In addition to Birk and Moss, three other players in the upcoming Super Bowl have Minnesota connections. Ravens’ regular left tackle Bryant McKinnie, the former Viking, has become a late season success on a re-energized line. Ravens’ starting outside linebacker Terrell Suggs was born in Minneapolis and spent part of his childhood in the Twin Cities. Reserve 49ers’ defensive back Tramaine Brock was recruited by former Gophers coach Tim Brewster, and lettered for Minnesota in 2008.
Dalton, who provides NFL analysis for Sirius Satellite Radio, predicts a three point win by the Ravens in the February 3 game. The teams have similar strengths but the 49ers have been struggling with field goals. “I just really like both teams,” he said.
The Vikings need help in the 2013 draft at multiple positions. A record number of 74 college underclassmen have declared for the April 25-27 NFL Draft, according to the January 16 issue of USA Today. The list includes 15 defensive linemen, 13 defensive backs, 12 running backs and 11 wide receivers.
The NFL Scouting Combine for evaluating draft eligible players is February 23-26 in Indianapolis.
The basketball Gophers, losers in their last two games to top 10 ranked Indiana and Michigan, will try tonight for a second win this month against Northwestern in Evanston. The Gophers, who only led 17-14 at halftime in the January 6 game, defeated the Wildcats 69-51 in Minneapolis. Minnesota out-rebounded Northwestern 47-20 in that win. Look for the Wildcats to give the Gophers problems with a half court trapping defense.
According to Big Ten Conference statistics released Monday morning, the Gophers were second in rebounding margin among Big Ten teams at +9.8 per game. The Gophers were first in blocked shots per game at 6.4 and steals at 9.7. Minnesota, though, has the highest turnover average among the conference’s 12 teams, 14.7 per game.
Ross Bernstein, the local author and motivational speaker who c0-wrote Marc Trestman’s biography, told Sports Headliners that Trestman interviewed for the Browns head coaching job before being hired last week to lead the Bears. Trestman’s wife Cindy is from Cleveland so the Browns job would have been a good family fit and expectations for winning are lower than in Chicago. “He would be a hero if he won five games (the first season) in Cleveland,” Bernstein said.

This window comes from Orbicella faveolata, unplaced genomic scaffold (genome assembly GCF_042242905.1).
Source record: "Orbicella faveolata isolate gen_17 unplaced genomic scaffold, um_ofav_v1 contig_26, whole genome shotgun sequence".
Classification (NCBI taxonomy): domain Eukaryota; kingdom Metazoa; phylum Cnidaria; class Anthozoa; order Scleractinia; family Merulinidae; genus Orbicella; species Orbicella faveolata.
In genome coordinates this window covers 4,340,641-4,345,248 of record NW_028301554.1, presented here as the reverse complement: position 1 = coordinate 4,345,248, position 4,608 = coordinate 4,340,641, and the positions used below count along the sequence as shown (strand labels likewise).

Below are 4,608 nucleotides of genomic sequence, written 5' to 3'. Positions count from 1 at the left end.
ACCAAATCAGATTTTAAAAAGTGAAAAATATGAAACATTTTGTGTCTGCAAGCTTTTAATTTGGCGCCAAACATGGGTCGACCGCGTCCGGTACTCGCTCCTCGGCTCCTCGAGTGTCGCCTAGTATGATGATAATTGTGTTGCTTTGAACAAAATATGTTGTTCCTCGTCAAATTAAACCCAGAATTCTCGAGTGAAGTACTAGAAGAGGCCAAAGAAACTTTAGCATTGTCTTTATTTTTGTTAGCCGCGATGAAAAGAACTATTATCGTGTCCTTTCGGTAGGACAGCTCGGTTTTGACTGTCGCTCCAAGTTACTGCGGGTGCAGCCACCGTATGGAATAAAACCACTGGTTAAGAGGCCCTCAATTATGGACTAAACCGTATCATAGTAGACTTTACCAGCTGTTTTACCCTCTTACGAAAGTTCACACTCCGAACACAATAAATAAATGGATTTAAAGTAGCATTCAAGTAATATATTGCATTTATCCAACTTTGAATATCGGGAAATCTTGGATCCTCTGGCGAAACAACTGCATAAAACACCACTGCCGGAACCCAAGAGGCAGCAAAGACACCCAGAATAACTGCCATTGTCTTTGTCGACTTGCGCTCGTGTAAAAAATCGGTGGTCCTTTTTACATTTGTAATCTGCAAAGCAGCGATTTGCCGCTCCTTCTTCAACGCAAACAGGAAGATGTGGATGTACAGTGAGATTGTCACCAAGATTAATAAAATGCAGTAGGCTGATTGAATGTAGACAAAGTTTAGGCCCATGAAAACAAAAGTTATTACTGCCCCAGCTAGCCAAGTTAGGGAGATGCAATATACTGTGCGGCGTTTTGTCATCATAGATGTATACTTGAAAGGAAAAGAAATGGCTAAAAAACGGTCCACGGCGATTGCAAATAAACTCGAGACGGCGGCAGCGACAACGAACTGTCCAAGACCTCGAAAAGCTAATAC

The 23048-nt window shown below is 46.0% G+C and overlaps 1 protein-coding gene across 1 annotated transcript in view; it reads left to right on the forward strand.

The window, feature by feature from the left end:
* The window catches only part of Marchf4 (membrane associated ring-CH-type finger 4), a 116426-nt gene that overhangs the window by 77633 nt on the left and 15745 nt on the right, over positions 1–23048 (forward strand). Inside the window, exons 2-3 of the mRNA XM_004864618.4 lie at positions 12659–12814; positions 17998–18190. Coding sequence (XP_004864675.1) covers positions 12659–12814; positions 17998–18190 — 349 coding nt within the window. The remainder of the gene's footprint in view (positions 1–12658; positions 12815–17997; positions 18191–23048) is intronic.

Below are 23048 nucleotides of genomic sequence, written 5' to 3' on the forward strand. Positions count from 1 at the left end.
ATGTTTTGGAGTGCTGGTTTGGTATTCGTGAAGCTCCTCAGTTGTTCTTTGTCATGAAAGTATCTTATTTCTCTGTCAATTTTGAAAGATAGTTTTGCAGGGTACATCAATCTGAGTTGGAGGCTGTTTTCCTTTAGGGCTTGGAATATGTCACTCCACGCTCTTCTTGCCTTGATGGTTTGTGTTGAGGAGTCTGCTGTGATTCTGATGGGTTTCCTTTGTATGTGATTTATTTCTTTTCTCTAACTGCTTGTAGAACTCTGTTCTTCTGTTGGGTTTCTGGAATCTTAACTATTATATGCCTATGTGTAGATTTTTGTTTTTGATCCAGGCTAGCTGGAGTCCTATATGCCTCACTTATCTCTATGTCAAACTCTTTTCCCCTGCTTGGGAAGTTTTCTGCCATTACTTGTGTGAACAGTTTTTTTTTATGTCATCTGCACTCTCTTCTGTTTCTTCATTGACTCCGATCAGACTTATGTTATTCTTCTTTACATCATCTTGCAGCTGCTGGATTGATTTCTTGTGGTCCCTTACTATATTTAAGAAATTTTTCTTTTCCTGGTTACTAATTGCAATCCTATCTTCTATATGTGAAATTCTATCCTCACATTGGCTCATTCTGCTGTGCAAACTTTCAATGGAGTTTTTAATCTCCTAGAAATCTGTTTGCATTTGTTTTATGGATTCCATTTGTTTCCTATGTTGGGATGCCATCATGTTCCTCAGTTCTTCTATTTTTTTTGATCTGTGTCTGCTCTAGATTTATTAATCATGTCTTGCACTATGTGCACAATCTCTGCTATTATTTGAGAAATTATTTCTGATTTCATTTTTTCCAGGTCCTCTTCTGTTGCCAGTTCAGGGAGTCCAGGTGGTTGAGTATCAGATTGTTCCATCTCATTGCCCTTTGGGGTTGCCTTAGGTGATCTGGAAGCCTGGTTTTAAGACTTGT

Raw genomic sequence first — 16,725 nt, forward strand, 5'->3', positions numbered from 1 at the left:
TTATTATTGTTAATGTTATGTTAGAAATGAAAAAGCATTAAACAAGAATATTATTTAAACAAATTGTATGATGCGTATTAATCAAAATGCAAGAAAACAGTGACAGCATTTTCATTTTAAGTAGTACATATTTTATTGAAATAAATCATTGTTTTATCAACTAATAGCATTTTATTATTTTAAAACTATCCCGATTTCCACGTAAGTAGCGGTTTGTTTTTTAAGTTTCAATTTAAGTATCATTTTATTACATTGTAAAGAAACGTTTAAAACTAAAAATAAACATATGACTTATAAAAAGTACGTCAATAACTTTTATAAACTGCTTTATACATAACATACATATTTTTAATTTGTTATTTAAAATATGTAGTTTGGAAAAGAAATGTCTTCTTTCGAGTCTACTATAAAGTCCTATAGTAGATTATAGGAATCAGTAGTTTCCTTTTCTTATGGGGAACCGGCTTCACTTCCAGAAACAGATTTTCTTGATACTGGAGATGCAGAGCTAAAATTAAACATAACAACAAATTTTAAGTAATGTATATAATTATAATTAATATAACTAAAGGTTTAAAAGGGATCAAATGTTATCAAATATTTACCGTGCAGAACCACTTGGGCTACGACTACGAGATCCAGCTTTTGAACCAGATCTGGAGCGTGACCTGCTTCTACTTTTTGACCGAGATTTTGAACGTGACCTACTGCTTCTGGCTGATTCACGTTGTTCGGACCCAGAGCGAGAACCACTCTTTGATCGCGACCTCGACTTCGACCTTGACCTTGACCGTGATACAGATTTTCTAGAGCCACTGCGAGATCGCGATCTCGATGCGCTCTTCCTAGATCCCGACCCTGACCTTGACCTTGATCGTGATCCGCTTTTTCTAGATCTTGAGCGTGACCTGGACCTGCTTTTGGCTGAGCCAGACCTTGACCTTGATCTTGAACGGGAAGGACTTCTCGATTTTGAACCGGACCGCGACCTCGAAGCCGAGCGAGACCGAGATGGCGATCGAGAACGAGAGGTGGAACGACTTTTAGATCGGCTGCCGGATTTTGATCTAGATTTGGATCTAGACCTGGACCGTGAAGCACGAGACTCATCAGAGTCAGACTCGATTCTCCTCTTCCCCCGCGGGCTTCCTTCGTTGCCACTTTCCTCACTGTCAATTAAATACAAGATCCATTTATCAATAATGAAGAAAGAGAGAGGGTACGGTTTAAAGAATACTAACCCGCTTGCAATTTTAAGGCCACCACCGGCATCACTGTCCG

The St. Louis Park native and former coach of Montreal in the CFL has never been a head coach in the NFL, although he was an assistant with the Vikings and other teams. “In my opinion his dream job would have been with the Vikings,” Bernstein said.
But Trestman, of course, is excited to be coaching the Bears, a team with potential to finish ahead of the Vikings in the NFC North next season. “Expectations are high in Chicago,” Bernstein said.
What did he learn about Trestman when the two co-wrote Perseverance: Life Lessons on Leadership and Team Work? “Just how smart the guy is. He is brilliant. He is also a quality human being.”
After Bears wide receiver Brandon Marshall tweeted about Trestman’s book, sales increased dramatically and Bernstein said it is now among the top 100 sellers on Amazon.com.
Congratulations to Saint John’s men’s basketball coach Jim Smith who won his 750th career game on Monday night when the Johnnies defeated Carleton, 73-66. He is the 19th coach in college basketball history (all divisions) to reach 750 wins.
Condolences to the family of Conrad Smith, my former North Stars marketing colleague and friend for many years. Conrad passed away recently after a long and courageous battle with cancer. He worked for the North Stars, Twins and Timberwolves during his career, and most recently was chief operating officer of the Lynx. Conrad’s warm smile and quick wit made him a delight to be around.